JP Morgan is doling out billions to fund the ‘Dirty Dozen’ Super League — the biggest disruption in the history of club football
- The US banking behemoth JP Morgan is footing the bill to set up the European Super League.
- Pundits and fans across Europe aren’t happy about the new move, and neither is the Union of European Football Associations (UEFA).
- The new league will be in direct competition of the UEFA Champions League — a move that is unprecedented in club football history.
“I can confirm that we are financing the deal, but have no further comment at the moment,” a spokesperson of the American investment bank told news agency AFP. You can call it a ‘civil war’ or a ‘criminal act against fans’ but reality is that football clubs have been hit hard by the pandemic.
Most of the clubs are saddled with debt, large wage bills, and the second wave of COVID refuses to let up. The pandemic has cost European football an estimated €2 billion (₹20,750 crore) to date, according to Deloitte.
The want for a quick financial fix is a clear one, even for the continent’s biggest clubs. And, the Super League is offering big bucks.
In signing up for the new competition, the clubs would share a fund of €3.5 billion (₹31,371 crore) to spend on infrastructure projects and to deal with the impact of the coronavirus pandemic.
European football’s civil war led by the ‘Dirty Dozen’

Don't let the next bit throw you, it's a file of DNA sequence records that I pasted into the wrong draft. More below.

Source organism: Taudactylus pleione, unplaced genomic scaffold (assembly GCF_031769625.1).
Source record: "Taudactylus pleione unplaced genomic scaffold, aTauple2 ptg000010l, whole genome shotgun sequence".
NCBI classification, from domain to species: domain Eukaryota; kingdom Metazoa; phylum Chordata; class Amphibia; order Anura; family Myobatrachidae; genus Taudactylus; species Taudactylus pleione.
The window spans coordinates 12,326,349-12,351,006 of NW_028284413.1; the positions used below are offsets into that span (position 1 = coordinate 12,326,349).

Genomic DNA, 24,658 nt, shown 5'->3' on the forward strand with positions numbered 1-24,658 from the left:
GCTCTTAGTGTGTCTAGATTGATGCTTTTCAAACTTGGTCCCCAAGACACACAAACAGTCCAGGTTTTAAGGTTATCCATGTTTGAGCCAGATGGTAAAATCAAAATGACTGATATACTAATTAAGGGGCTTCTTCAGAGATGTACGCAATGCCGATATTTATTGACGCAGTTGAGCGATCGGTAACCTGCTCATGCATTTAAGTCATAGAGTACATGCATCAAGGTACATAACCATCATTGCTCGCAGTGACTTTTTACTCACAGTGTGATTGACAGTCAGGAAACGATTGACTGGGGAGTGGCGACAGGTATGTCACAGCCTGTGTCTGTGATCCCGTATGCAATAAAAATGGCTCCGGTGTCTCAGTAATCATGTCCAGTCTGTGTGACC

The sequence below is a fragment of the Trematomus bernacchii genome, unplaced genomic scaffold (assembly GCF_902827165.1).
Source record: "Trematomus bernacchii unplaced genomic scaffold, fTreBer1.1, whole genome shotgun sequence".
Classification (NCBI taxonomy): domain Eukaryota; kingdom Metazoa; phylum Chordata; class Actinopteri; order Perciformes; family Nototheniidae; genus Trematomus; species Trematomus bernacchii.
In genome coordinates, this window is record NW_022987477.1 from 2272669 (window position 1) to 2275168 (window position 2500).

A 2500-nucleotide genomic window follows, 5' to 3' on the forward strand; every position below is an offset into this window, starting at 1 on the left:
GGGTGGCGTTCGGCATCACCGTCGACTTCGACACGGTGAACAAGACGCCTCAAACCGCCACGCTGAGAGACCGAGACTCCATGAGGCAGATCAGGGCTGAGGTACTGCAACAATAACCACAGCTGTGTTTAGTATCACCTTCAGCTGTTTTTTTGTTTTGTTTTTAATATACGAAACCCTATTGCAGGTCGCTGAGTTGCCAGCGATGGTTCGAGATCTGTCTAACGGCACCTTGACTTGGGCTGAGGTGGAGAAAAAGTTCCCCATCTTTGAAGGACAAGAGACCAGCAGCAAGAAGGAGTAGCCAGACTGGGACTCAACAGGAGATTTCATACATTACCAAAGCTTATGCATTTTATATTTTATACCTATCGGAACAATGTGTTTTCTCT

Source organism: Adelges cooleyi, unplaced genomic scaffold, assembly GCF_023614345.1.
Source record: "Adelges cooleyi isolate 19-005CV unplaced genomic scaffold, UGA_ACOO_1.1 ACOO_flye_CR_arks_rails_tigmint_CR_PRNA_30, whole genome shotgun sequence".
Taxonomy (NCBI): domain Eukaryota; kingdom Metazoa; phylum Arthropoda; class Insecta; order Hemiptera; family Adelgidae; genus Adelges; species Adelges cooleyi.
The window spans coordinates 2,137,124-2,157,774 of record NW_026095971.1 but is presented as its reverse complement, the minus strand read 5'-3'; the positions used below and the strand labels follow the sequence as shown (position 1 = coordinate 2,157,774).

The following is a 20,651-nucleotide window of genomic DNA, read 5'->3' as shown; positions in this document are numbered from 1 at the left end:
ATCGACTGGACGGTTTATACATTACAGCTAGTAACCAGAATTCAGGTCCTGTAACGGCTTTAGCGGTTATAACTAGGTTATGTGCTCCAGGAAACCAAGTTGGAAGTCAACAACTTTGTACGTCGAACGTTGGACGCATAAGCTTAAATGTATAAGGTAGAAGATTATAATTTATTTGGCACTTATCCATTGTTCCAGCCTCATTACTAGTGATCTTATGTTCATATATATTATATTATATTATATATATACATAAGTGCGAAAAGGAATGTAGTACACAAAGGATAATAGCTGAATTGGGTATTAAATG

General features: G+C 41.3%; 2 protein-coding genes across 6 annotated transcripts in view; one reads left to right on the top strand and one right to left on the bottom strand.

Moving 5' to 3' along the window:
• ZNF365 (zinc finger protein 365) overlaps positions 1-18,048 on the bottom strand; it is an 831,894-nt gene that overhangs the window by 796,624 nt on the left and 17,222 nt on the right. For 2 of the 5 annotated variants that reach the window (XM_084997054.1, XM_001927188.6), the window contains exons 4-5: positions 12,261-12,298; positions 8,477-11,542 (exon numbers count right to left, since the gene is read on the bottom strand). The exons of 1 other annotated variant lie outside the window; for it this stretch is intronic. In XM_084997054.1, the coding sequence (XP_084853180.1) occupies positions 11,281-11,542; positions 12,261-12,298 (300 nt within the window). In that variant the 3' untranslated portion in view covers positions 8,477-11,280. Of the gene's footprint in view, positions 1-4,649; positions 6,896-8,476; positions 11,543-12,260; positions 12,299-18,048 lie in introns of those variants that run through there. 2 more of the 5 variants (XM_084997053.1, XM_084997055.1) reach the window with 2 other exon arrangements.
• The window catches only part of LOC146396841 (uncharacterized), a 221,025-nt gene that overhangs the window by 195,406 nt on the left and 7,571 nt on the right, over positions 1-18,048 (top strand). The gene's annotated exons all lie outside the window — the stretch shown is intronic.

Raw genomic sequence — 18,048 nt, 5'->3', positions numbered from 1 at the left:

The twelve founding members of Super League so far include the Premier League’s ‘big six’ as well as the top clubs from Italy and Spain.
They’re being pegged as the ‘Dirty Dozen’, ‘Shameless Six’, ‘The Imposters’ and ‘The Rebels’ in newspapers across Europe.
Full list of European football clubs who have agreed to join the Super League:
|Clubs participating in Super League||Country|
But not everyone is happy about this new move. Not the fans and definitely not the Union of European Football Associations (UEFA).
“The only ones who stand to gain are hedge funds, oligarchs and a handful of already wealthy clubs, many of which perform poorly in their own domestic league despite their inbuilt advantage.”
The main argument seems to be that there is already a platform that allows clubs from different countries and leagues to compete with each other — the UEFA Champions League. Fans have pointed out that four of the 12 founding members — Arsenal, Manchester City, Tottenham, and Atletico Madrid — have never won the Champions League.
Instead of being hailed as something that will improve football, as the founding members claim, fans and pundits are seeing this as a grab for power and money. Leagues like England's Premier League and Italy’s Serie A, which have huge TV audiences across the globe, may bear the brunt.
The Union of European Football Associations (UEFA), backed by the Spanish, English and Italian football leagues, has threatened these clubs and their players with bans and legal action.
“If this were to happen, we wish to reiterate that we… will remain united in our efforts to stop this cynical project — a project that is founded on the self interest of a few clubs at a time when society needs solidarity more than ever.”
By establishing a largely closed competition, the biggest clubs envision the future of football to be a year long reality television show whose sole purpose is to generate a ceaseless stream of content and talking points.
And, to be fair, in the age of 24-hour news cycles, this is something that may appeal to many people.
The deal is yet to be final. The Super League still needs three more clubs to sign up to make the grand total 15 before it can officially be in business. Regardless, it has plans to kick off ‘as soon as practicable’.
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